“And you may find yourself in a beautiful house, with a beautiful wife/ And you may ask yourself/ Well … how did I get here?”

— “Once in a Lifetime,” Talking Heads song

Alan Clay (Tom Hanks) goes shopping in the global village and finds himself standing in a suit and tie, briefcase in hand, sunburnt, hair askew, with his Cole Haan loafers full of sand. Alan is in Saudi Arabia, where his new bosses have sent him to convince a desert king to buy their new technology: a holographic internet system.

Alan is walking on thin ice, or in this case, thin sand, hoping to resurrect a collapsing career in hi-tech sales.

Alan’s mistakes tanked his former job, sending Schwinn bike company jobs to China. But his reputation as a go-getting, deal-making pro has landed him here on a last chance episode.

At this moment, Alan is divorced, has lost his house and is unable to come up with his beloved daughter’s school tuition. She’s back in school in Boston and worried, but she loves him and will tough it out working as a waitress. Dave Eggers’ 2012 novel is reportedly darker and of course, as usual, better than this script. Probably, but the script is not that bad. Eggers’ characters are all intact: Yousef (Alexander Black), a standard comic Muslim chauffeur for hire, and Hanne (Sidse Babett Knudsen), a European tech consultant for another company, who introduces Alan to the wild cocaine and booze parties of the other bored international sales groups hidden away from the hypocritical Saudi clergy.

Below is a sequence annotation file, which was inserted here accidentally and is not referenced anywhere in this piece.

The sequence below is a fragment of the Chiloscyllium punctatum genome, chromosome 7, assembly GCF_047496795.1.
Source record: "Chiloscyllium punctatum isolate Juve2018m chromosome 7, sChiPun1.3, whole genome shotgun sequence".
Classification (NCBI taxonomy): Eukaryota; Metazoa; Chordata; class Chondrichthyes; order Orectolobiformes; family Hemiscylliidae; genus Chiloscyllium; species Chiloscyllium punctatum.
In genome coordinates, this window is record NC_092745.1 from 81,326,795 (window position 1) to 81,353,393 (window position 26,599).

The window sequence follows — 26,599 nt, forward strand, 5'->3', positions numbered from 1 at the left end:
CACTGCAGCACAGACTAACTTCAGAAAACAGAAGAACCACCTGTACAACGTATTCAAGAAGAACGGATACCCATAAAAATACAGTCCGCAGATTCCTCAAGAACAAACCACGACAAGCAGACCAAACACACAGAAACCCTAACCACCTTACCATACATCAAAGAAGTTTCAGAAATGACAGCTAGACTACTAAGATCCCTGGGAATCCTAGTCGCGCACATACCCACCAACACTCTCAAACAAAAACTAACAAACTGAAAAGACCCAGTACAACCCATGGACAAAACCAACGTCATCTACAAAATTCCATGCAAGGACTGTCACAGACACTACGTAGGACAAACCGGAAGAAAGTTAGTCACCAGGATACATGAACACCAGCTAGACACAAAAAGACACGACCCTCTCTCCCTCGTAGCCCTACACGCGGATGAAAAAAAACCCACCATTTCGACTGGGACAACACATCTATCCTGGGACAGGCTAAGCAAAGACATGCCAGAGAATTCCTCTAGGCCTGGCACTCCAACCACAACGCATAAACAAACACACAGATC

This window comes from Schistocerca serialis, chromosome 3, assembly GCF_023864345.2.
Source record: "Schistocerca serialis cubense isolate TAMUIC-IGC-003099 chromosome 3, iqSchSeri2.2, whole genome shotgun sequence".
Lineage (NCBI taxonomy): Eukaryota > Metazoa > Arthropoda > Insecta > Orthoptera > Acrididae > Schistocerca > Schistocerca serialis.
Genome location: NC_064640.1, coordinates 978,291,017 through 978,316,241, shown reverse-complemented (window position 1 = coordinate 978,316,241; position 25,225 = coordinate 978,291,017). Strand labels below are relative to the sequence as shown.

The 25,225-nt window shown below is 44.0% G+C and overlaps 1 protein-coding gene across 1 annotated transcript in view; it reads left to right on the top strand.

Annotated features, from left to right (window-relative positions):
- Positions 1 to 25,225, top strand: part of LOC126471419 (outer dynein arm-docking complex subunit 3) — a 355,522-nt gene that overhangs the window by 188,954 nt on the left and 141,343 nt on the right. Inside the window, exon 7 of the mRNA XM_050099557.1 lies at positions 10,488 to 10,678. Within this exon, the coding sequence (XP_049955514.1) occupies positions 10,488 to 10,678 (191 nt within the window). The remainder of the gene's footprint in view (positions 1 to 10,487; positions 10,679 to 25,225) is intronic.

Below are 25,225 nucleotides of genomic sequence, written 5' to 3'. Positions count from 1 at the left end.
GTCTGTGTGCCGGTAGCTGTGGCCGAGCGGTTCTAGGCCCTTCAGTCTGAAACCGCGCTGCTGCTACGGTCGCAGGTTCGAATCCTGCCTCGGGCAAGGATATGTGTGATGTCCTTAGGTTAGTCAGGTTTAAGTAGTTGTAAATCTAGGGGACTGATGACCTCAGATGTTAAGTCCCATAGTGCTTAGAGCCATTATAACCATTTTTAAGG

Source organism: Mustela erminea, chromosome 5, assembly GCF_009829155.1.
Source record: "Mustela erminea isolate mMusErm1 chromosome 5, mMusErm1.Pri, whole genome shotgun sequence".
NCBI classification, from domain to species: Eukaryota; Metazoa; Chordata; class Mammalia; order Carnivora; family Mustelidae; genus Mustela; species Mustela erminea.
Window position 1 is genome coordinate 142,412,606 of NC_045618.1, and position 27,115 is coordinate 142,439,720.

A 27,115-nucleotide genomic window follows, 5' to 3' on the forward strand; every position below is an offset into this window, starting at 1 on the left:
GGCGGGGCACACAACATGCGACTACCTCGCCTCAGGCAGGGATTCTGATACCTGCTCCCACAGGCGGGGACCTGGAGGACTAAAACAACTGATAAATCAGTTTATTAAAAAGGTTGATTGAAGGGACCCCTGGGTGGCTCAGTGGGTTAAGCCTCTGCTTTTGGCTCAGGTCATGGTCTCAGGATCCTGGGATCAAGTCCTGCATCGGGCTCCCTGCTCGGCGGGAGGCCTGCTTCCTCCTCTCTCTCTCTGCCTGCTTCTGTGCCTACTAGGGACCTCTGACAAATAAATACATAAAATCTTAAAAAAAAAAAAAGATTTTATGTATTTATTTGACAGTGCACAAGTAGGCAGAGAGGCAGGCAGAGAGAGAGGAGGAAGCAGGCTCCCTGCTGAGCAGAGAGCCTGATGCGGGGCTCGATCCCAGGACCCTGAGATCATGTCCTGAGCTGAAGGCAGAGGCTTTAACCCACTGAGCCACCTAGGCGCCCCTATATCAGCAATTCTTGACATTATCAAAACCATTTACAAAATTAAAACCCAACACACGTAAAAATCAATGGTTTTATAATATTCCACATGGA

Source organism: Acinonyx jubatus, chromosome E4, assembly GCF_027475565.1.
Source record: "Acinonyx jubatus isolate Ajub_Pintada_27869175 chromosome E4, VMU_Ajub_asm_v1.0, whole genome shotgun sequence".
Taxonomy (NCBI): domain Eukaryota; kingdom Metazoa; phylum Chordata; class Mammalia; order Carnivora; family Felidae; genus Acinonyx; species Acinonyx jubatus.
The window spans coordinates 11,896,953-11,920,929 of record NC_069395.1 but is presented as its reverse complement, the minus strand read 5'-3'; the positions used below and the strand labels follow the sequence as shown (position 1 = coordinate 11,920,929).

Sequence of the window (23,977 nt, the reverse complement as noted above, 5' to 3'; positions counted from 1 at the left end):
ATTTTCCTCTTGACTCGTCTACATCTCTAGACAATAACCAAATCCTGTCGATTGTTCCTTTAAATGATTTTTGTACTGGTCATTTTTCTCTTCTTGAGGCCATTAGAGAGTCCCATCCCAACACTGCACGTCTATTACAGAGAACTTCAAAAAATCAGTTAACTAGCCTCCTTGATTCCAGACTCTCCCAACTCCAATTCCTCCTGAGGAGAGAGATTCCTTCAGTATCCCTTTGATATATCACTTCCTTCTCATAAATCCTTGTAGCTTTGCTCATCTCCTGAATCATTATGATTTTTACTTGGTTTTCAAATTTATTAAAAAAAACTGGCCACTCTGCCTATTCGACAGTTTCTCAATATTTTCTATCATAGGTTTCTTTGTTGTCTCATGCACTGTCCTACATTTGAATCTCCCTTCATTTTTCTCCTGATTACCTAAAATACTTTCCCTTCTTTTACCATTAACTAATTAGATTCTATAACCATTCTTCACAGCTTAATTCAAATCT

Let’s talk about the egg-sized growth on Alan’s back that he’s been strangely ignoring. While stoned, he tries to take it out with a kitchen knife. The result is blood-stained sheets and Polo dress shirt.

Welcome Zahra, a mysterious, sultry and stunning Saudi doctor (the smoky Indian/British sensualist, Sarita Choudhury) who comes to his rescue and sets up an operation just in time. (Tiny cancer cells dwell within.) But that’s just another side plot that disappears soon.

What’s blowing sand in Alan’s dreams is the Saudi royal hierarchy, who run on Saudi time and keep sending him from one empty building to another while they entertain another offer from, wouldn’t you know, China.

Hanks is famous for saving bad movies, giving life to mediocre ones and adding great to good ones. “Hologram” falls somewhere in between all of these, and he doesn’t let us down. After all, he’s why we’re here, right?

What really saves this one is the relationship that develops between Alan and his hot, Garden of Allah doctor. Choudhury (“Hunger Games: Mockingjay 2,” “Learning to Drive”) heats up any film she walks into.

Choudhury is a divorced top surgeon with a to-die-for beach home on the Red Sea, even though the movie was shot in Morocco and Egypt, so I’m guessing it’s probably the Mediterranean.

It’s here where director Tom Tykwer (“Run, Lola, Run”) and cinematographer Frank Griebe, his cameraman from “Run,” put Hanks and a topless Choudhury into a sensual underwater scuba sex scene among gorgeous reefs and colorful fish.

Adding to Alan’s adventures, his driver dresses him as a Muslim and takes him on a ride to the mountains past the holy Mecca. Hold your breath and put on your shayla and keffiyeh.